EXCLUSIVE: The Melbourne aid worker, who alleges she was raped by an United Nations employee in East Timor this year, says she will return to humanitarian work. She spoke to Luke Waters.
Nurse Linda O'Brien is anxiously awaiting the findings of a United Nations inquiry into the alleged assault which took place in July.
Ms O'Brien is being treated for post traumatic stress but says she wishes to become an advocate on behalf of victims of sexual assault, particularly in an aid environment.
"I thought to myself: 'This is what it feels like to be raped'. All the rape victims and sexual assault victims I had cared for before - I had never known what they had experienced, that this how it actually felt," Ms O'Brien said of the alleged assault.
Nurse Linda O'Brien was employed by the Red Cross at the time of the alleged attack. The United Nations is now investigating the claims.
Linda O'Brien has devoted her professional life to acting as a humanitarian aid worker witnessing first-hand the aftermath of natural disasters around the globe. But she says nothing could prepare her for her ordeal in East Timor.
"He slapped me with an open hand, right hand across the left side of my face and I was terrified, she told SBS.
"I was laying there like a rigid stone with my arms braced over my head, like this. There is no way that a decent person would interpret this as a woman enjoying or concentrating to that sort of sexual penetration - no way".
Ms O'Brien says she met her alleged attacker, an officer working for the UN peacekeeping mission in East Timor, at a dinner party in July.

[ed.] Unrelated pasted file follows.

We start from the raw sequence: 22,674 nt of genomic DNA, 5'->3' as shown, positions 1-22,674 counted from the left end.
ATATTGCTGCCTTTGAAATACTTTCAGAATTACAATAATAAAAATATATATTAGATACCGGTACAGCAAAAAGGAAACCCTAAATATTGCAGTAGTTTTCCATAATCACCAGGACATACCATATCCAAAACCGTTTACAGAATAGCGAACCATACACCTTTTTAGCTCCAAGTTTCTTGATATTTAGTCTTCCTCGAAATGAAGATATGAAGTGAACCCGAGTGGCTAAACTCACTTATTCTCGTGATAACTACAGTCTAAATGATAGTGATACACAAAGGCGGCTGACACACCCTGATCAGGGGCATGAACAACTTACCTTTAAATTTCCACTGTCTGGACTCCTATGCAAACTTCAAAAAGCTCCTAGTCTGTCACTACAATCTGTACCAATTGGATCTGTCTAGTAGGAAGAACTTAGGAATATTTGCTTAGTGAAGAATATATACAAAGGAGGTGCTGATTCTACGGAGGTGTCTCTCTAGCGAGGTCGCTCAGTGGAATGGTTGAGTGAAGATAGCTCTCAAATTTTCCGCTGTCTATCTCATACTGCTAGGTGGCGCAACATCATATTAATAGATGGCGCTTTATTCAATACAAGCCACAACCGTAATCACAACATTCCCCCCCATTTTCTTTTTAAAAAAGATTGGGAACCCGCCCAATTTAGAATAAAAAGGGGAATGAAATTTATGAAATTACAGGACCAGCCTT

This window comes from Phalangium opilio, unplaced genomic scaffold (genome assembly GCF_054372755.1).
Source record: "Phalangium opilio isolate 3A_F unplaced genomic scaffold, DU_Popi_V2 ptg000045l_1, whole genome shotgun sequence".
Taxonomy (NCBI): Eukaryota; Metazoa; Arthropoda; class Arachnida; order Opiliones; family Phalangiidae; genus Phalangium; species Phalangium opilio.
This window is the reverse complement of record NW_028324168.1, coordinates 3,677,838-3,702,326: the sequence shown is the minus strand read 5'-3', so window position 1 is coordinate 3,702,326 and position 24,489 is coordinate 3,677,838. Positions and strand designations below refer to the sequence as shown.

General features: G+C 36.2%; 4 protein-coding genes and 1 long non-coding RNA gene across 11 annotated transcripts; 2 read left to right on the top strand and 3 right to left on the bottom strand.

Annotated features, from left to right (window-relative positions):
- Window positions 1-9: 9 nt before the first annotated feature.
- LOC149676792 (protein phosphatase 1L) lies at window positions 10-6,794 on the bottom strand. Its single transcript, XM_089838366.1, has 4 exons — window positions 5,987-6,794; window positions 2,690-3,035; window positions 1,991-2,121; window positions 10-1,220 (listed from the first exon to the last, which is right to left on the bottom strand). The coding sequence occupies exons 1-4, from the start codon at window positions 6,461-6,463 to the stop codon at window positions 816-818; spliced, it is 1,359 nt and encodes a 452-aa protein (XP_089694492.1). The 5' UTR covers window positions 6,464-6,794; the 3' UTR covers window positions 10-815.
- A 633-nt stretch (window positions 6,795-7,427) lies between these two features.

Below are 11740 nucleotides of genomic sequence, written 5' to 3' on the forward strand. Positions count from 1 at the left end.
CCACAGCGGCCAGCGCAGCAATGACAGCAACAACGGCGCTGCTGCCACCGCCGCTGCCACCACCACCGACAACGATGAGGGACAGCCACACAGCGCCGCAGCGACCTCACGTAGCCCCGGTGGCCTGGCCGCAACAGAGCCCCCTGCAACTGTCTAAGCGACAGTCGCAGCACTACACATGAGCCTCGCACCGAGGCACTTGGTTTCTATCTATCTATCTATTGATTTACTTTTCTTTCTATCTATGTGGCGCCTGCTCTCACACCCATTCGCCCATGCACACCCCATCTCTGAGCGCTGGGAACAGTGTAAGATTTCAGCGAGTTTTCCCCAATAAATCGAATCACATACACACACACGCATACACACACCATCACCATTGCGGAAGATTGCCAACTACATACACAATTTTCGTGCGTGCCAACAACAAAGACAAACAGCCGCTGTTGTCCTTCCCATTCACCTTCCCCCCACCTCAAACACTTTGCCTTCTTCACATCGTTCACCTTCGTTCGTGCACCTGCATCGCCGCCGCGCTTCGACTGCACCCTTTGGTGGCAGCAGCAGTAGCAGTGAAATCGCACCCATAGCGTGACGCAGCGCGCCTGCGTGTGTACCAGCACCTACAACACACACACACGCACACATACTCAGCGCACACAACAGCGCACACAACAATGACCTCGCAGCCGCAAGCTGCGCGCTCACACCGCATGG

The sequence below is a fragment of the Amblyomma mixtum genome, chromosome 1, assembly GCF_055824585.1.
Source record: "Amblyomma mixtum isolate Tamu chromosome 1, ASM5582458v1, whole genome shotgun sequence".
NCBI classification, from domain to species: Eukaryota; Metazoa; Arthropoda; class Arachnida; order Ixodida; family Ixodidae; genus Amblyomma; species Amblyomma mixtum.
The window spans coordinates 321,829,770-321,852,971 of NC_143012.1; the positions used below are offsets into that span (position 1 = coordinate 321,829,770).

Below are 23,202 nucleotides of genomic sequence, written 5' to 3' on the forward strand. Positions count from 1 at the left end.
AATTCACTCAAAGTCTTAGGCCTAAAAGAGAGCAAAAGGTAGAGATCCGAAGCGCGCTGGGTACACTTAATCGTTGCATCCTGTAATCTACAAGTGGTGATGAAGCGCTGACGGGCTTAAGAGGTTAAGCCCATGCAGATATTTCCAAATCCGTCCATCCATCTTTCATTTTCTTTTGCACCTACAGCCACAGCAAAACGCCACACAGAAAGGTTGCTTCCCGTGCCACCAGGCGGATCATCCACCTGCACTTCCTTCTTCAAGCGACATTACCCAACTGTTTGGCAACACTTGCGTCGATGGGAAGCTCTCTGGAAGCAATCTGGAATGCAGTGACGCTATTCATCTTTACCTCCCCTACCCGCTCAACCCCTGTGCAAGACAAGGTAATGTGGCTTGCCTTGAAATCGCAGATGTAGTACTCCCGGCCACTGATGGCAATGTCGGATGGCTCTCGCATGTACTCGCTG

She admits to drinking some alcohol over the course of the evening. Ms O'Brien says after the party, the man invited himself to her home.
She also admits to having sex with the man, but only after he demonstrated threatening behaviour and she feared for her safety.
When he became violent and hit her, Ms O'Brien ordered the man to stop and leave her home immediately. Despite her efforts, she says he then raped her.
Twenty-eight hours after the attack, Ms O'Brien reported the incident to her Red Cross employer, who she says advised her against reporting the matter to police. Now the investigation process is stalling.
"I was begging them to approach the UN about my attack. They said it had to be handled diplomatically".
It's an allegation the Red Cross denies.
"There's absolutely no reason for the IFRC or Red Cross to hesitate in lodging a formal complaint in regard to a sexual assault. We're independent from the UN," Head of International Programs for Australian Red Cross Donna McSkimming said.
The Australian Federal Police says the complaint is a matter for the UN, as it has no jurisdiction in East Timor.
In a statement to SBS, the United Nations confirmed their investigation is active and it's being co-ordinated through its office of internal oversight.
The UN was however unable to confirm whether the alleged attacker, a peacekeeper from a South American country, has been interviewed.
"The armour that I have to have to be able to do my humanitarian aid work, I felt it splinter and fall away. I was very, very, very vulnerable and very scared. And I didn't realise that was going to stay with me for a long time," Ms O'Brien said.
Ms O'Brien is yet to hear when the outcome of any investigation will be released.
WATCH: Extended report from Luke Waters: